| Water purification, distribution and sewage disposal for Peace Corps volunteers |
|Section 8: The privy method of excreta disposal design for a village|
This low cost water seal latrine slab is a single concrete casting. It requires very little space, is sanitary, odorless, easy to install and maintain, and can be used to produce nightsoil fertilizer
Tools and Materials
Foot plate from - See Fig. and
Steel strap iron 2" wide, 1'7" long
3/8' be its 5" long for air vents
Cuter form - made of wood detailed or Fig.
Inner form - made of wood detailed or Fig.
Clay to make water seal form
Cement, sand, stone aggregate up to 1" maximum
In villages where space is a premium and the soil can absorb the flushing water, this latrine may be worth serious consideration. A 30" diameter hole eight feet deep is covered with a slab. Most soils have sufficient stability to support the slab. Very loose or sandy soils may require some type Of lining. Any type of simple superstructure can be fitted over it for privacy. If the nightsoil must be used for fertilizer, this method can if used. After the first six months, a new hole is dug, and the slab moved. The fires pit is covered with two feet of dirt. Six months later the night soil in the first pit has been converted to essentially non-pathogenic fertilizer and may be used with reasonable safety. Do not use any nightsoil fertilizer that has not been composted at least three months. The slab is roved back to the first hole and the second covered with two feet of dirt.
The latrine can be cleaned with only 1/2 gallon of water. When this is done, there is no odor nor any flies and it stays quite clean. Thus it is easy to use. Villagers must be urged to provide for a sufficient supply of water to be brought and stored at the latrine in a large container (en. a 4 gallon kerosene tin). A quart container should also be provided. Instructions should be given in the proper method of flushing the latrine. If this is done improperly a large quantity of water will be wasted. Two quarts of water 2-e sufficient to clear the latrine if the water is thrown with a fair amount of force from the narrow end of the latrine.
Installation is so simple that the untrained villager can do it easily. The round one piece construction facilitates moving the slab by rolling it. It is simple to make once the forms and methods are practiced. The materials cost about S1 for a latrine. One trained villager can make three slabs per day, using three forms. The wooden forms cost about $8 each.
A convex foot-plate form about 38" in diameter is made of wood, metal, or concrete. It must be 1" higher in the center than at the edge. See Fig.
Fig. 72 shows the steel ring and inner form in place on the base. The ring is formed of two inch wide strap iron and fastened with a bolt for easy remove, from the concrete slab. The collapsible wooden inner form is detailed in Figure 73 .
The inner form has three pieces Fig. shows the outline of the two side pieces of the form. These must be cut from wood 2 1/4" thick. The 18 1/8" sides and 3 3/4'' sides stay nearly in contact. A wedge shaped piece of wood shown in Fig. holds corner G of the sides one inch apart. the wedge fits along the 9" side. The spring holds the form closed tight against the separation bars while the wedge is inserted and the inner form placed on the base. The dimensions shown for the inner form should only be used as a guide since some inconsistencies have been observed.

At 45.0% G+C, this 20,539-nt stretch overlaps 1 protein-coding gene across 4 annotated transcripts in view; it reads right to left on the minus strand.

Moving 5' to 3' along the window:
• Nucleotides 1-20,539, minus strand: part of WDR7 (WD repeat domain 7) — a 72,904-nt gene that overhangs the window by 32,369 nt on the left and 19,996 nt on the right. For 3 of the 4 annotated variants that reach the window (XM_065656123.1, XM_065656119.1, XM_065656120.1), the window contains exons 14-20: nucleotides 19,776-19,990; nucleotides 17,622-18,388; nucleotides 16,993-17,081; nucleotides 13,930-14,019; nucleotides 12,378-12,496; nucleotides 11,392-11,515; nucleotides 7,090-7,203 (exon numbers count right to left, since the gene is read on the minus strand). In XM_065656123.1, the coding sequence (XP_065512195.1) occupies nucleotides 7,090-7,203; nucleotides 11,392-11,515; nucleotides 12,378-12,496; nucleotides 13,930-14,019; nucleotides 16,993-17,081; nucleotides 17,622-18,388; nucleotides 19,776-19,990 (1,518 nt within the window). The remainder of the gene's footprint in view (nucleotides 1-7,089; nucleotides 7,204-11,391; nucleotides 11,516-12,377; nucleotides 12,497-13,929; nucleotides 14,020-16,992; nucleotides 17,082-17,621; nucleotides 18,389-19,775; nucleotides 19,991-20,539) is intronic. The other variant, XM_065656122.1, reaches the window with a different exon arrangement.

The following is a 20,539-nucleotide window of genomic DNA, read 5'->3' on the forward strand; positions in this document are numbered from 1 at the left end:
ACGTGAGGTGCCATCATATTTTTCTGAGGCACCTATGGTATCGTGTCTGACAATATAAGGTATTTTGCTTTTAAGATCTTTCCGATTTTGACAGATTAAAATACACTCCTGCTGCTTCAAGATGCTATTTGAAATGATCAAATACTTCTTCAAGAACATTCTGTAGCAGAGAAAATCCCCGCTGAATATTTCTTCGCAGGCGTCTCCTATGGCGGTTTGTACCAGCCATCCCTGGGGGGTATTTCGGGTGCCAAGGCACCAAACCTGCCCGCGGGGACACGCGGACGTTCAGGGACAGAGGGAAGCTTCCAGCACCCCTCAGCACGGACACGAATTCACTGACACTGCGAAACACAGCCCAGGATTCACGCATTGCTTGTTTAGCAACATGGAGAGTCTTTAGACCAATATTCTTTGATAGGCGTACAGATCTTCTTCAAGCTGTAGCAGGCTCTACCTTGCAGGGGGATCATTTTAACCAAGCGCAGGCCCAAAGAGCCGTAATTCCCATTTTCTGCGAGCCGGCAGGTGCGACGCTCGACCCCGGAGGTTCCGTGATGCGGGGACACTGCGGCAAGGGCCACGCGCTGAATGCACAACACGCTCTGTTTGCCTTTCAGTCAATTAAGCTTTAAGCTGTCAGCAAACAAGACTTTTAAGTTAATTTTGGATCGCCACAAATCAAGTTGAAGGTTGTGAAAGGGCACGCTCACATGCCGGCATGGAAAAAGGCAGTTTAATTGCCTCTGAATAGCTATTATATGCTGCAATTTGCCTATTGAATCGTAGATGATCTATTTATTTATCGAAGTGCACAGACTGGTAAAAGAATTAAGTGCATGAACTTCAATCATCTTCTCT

Two inches of well mixed concrete (cement 1, sand 2, stone chips 2) is placed in the ring and tamped will to compact it. Next the wooden outer form is set up around the inner liner. See Figs 72 and 73. There should be a clearance of not less than 1/2" between the Inner liner and the wooden outer forms. A cement sand mixture (cement 1, sand 2) of plastic consistency is pieced in this inner space and compacted. A 3/8'' bolt through the outer wood form and into the inner form provides an antisyphon vent and helps to hold the loner form in place. See Figs. and
After 48 hours the casting may be pieced on blocks. The clay siphon and wooden inner form removed, and a finish of cement plaster added to cover any imperfections. When this is set a final coat of pure cement is put on. If and a final coat of pure cement is put on. If there Is any defect in the seal it may easily be repaired by putting a little cement slurry (cement and water in creamy consistency) over the defect and adding at once cement plaster to fill the defect.
* is a wooden wedge, used to hold form tight. to remove form from concrete latrine, one knocks out wedge, then removes separation bars; the bottom of the form then contracts.
If the wood is not hard and smooth, a time outer coating may be hammered on to wooden form.
Width of mold a A & B are 4-1/4 and 51/2 in. respectively. The separation bars at A & B are 2-1/2 & 4 in. long respectively.
Finished bowl-seal form, ready for placing on wooden base. The water-seal form has been molded from clay, by hand, and placed on top of the wooden bowl form. The size and configuration of the water-seal form must be shaped carefully, as shown. This is not difficult.
Wooden constituents of above mold:
1. 4" x 4" x 36' - 2 pieces
2. 3" x 4" x 16" - 2 pieces
3. 3" x 4a x 16" - 2 pieces
4. 3" x 3" x 21" - 1 pieces
5. 2" x 5" x 13" - 1 pieces
5. 4" x 4" x l" - 1 pieces
7. 5" x 13" x 1" - 1 piece
8. 3" x 4" x 4" - 1 piece